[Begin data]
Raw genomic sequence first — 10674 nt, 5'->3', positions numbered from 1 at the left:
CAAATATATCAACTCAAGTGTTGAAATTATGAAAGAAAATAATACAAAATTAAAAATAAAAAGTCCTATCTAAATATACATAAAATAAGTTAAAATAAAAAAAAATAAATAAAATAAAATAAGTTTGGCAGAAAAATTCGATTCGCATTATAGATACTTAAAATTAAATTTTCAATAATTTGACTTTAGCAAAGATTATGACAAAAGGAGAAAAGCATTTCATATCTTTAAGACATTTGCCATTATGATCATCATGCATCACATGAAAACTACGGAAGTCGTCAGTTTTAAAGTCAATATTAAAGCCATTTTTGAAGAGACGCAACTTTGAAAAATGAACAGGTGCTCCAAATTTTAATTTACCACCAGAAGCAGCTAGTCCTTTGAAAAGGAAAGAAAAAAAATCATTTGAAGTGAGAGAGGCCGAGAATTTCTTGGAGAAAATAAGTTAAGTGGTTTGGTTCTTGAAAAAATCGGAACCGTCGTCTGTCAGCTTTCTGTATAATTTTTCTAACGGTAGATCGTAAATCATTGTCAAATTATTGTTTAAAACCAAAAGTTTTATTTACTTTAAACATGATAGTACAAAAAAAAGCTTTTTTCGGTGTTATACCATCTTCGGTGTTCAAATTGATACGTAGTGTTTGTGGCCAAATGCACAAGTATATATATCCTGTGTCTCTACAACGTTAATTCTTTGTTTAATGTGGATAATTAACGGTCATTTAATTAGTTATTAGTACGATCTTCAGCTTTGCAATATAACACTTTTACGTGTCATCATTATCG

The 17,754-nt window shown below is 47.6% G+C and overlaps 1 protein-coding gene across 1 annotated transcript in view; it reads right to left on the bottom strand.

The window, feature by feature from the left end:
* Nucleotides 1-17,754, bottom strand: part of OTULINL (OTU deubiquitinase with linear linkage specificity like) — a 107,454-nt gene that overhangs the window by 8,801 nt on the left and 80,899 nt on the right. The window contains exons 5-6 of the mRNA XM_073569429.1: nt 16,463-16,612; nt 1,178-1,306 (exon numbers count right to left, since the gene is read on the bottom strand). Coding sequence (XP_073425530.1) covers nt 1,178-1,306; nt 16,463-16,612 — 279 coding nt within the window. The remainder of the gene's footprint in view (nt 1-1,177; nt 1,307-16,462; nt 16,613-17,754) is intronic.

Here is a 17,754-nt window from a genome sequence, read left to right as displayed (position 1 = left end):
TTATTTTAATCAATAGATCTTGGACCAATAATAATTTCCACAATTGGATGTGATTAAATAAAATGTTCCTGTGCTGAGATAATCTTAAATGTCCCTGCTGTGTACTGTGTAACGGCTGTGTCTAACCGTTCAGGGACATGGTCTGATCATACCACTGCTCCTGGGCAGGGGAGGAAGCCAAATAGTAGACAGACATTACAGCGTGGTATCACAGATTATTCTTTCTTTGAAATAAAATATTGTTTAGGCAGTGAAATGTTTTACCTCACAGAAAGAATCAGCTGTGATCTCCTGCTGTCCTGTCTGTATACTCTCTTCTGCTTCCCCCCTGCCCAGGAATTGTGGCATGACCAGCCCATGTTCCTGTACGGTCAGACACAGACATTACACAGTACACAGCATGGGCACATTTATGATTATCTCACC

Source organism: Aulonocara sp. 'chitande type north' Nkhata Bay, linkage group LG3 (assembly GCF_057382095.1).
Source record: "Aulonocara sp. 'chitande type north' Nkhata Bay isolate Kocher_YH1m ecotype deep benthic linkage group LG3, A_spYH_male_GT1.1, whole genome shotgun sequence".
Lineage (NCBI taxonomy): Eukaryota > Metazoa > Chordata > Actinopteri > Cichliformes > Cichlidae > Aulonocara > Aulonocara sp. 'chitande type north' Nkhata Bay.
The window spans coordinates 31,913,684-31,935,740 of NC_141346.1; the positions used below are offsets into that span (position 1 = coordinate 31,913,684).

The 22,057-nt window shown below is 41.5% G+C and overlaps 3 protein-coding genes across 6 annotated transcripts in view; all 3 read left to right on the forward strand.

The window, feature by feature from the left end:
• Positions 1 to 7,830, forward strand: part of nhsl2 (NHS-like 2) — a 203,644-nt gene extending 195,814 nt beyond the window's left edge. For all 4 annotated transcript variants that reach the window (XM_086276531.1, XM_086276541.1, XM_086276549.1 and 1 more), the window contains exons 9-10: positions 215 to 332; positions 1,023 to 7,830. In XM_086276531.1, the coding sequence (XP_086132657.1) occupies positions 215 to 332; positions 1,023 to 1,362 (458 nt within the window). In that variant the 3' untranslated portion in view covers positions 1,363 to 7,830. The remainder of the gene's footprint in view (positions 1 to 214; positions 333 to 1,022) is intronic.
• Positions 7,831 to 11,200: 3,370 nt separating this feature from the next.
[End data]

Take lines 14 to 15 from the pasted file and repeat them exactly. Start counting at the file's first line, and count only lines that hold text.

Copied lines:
• Positions 1 to 7,830, forward strand: part of nhsl2 (NHS-like 2) — a 203,644-nt gene extending 195,814 nt beyond the window's left edge. For all 4 annotated transcript variants that reach the window (XM_086276531.1, XM_086276541.1, XM_086276549.1 and 1 more), the window contains exons 9-10: positions 215 to 332; positions 1,023 to 7,830. In XM_086276531.1, the coding sequence (XP_086132657.1) occupies positions 215 to 332; positions 1,023 to 1,362 (458 nt within the window). In that variant the 3' untranslated portion in view covers positions 1,363 to 7,830. The remainder of the gene's footprint in view (positions 1 to 214; positions 333 to 1,022) is intronic.
• Positions 7,831 to 11,200: 3,370 nt separating this feature from the next.